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French word of the day: Pile-poil

When something happens at exactly the right moment, it's kind of like chest hair in France.

French word of the day: Pile-poil
Photo: Annie Spratt/Unsplash/Nicolas Raymond

Why do I need to know pile-poil?

Because it’s the most precise you can get in France.

What does it mean?

Pile-poil is a common expression that consists two French words: pile (exactly) and poil (the hair you have on your body, not on your head, which is cheveux). The direct translation is therefore ‘exactly-body hair’, which sounds weird. 

But it’s pretty much like the English expression ‘by a hair’s breadth’, as it means ‘exactly’ or ‘precisely’ in most settings.

And just like ‘by a hair’s breadth’, pile-poil indicates an element of unlikely perfection. 

It can be about time, say if something happening exactly at the right moment. If you were invited to a dinner party at 8pm and arrive at 8pm, tu es arrivée pile-poil à l’heure – you arrived right on time.

But it can also be that something is a perfect physical fit: la télé est rentrée pile-poil dans la porte – the telly fit through the door by a hair’s breadth.

Often it will be combined with the verb tomber (to fall): ça tombe pile-poil au bon moment means something occurred at the perfect moment.

It’s a somewhat colloquial expression, and sometimes it will be shortened to just pile.

(Pile can also mean ‘battery’, but that’s in a different context.)

Use it like this

Elle est arrivée pile-poil au moment où on allait partir. – She arrived exactly when we were going to leave.

On a déménagé tout seuls donc ça a pris tout le week-end. Heureusement le frigo passait pile-poil dans les escaliers ! – We moved house on our own so it took all weekend. Luckily the fridge fitted up the staircase by a hair’s breadth!

S’ils annoncent un nouveau confinement pile-poil au moment qu’il commence à faire beau.. – If they announce another lockdown the moment the weather gets better..


Précisément – precisely 

Exactement – exactly

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French Expression of the Day: Découvrir le pot aux roses

You might do this while gardening or while reading the tabloids.

French Expression of the Day: Découvrir le pot aux roses

Why do I need to know découvrir le pot aux roses?

Because if you enjoy celebrity gossip, then you probably will find good use for this phrase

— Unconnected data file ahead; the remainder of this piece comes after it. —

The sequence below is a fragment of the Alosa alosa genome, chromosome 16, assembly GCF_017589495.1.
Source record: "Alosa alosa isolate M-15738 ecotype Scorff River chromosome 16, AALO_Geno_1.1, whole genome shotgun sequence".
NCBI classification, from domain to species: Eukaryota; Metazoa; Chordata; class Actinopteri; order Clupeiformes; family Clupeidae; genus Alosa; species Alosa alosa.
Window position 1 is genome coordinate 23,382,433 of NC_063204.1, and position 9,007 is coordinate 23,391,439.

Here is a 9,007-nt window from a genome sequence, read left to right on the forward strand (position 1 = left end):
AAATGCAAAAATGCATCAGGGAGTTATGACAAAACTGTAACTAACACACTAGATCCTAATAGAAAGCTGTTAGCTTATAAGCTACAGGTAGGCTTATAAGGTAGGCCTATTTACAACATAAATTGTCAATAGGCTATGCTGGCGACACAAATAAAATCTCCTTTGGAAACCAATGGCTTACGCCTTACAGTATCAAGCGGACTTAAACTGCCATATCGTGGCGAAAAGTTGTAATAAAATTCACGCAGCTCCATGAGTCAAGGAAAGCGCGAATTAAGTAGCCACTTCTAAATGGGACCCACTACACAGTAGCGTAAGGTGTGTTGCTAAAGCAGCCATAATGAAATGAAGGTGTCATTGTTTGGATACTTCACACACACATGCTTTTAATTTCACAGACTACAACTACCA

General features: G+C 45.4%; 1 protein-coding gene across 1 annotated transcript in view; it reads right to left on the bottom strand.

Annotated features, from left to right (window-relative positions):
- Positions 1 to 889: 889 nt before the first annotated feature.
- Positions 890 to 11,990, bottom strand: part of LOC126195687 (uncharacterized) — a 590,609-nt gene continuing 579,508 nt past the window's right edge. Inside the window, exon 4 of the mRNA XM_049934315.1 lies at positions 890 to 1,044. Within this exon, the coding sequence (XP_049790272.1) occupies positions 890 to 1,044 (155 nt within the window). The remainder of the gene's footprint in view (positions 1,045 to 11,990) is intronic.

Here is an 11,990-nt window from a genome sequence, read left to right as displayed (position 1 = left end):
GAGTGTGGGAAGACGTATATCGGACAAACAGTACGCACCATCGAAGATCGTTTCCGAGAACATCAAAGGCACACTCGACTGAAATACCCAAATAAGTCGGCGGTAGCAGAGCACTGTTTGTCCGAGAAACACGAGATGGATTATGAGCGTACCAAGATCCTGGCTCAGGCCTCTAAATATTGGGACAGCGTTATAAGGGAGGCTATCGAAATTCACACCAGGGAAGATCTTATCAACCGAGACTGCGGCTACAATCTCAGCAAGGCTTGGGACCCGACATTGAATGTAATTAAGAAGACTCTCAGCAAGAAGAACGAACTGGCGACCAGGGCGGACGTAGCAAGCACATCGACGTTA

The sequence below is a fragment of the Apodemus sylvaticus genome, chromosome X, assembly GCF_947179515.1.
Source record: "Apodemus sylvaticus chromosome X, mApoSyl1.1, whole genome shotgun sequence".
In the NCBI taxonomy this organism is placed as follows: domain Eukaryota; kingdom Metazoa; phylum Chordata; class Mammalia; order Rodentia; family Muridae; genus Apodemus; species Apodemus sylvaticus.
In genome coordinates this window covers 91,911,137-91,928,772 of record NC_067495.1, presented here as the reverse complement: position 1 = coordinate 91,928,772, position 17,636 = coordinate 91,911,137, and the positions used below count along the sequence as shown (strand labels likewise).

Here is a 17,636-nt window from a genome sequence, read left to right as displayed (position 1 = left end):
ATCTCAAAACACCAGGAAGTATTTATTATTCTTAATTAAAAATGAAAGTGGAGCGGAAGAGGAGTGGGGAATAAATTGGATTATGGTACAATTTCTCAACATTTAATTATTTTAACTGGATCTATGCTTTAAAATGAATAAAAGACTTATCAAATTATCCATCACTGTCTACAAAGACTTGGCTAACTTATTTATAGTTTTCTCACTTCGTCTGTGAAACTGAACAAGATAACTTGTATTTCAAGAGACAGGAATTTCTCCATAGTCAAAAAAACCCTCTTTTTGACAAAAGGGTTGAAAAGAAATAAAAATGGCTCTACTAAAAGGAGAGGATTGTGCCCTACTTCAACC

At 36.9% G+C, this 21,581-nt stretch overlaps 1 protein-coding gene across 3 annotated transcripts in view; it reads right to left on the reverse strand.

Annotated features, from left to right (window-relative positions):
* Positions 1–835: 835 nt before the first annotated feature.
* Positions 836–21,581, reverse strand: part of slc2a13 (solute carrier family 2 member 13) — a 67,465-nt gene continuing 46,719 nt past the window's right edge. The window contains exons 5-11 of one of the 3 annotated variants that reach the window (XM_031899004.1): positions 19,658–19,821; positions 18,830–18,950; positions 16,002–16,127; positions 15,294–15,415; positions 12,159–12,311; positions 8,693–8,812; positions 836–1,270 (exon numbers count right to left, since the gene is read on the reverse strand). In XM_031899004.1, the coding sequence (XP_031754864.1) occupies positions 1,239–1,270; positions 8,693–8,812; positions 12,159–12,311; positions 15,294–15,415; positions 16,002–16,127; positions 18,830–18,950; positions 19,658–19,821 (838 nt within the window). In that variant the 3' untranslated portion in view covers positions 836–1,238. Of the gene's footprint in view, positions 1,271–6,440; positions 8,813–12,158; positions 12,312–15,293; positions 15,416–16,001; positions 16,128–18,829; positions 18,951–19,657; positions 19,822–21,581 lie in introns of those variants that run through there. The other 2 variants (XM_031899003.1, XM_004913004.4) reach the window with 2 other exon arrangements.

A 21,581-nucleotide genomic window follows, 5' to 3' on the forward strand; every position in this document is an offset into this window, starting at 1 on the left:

What does it mean?

Découvrir le pot aux roses – pronounced day-coov-rear le pot-oh rose – literally translates to ‘to discover the pot of roses.’ 

You might use this expression when finding out about some exciting gossip or maybe when discovering what your partner secretly planned for your anniversary, as this phrase in actuality is what you would say when you learn something secret or hidden. 

In English, when discussing secrets, you might say someone has ‘spilled the beans’ or ‘let the cat out of the bag,’ but the French phrase is more about the person who has found out about the hidden item or truth, not the person who told it, as it ‘spill the beans’.

The origins of this French expression are not what you might expect, historically, the phrase has little to do with the flowers.

During the Middle Ages, the verb ‘découvrir’ had the meaning of ‘to lift a lid’ and at the time the phrase ‘pot aux roses’ referred to a small box that wealthy women used to store their perfumes, as well as their makeup. They often used these boxes to keep secrets, letters, or notes that they did not want others to stumble upon.

Use it like this

Pendant l’afterwork, Sarah a raconté à tout le monde les secrets les plus fous sur la vie privée du patron. Je ne comprends pas comment elle a réussi à découvrir le pot aux roses. – During the work happy hour, Sarah told us all about the wildest secrets of our boss’ personal life. I don’t understand how she managed to unearth that gossip.

Il a découvert le pot aux roses lorsqu’il s’est connecté à l’ordinateur de son colocataire pour regarder simplement son mail. – He discovered the secret when he logged onto his roommate’s laptop to just check his email.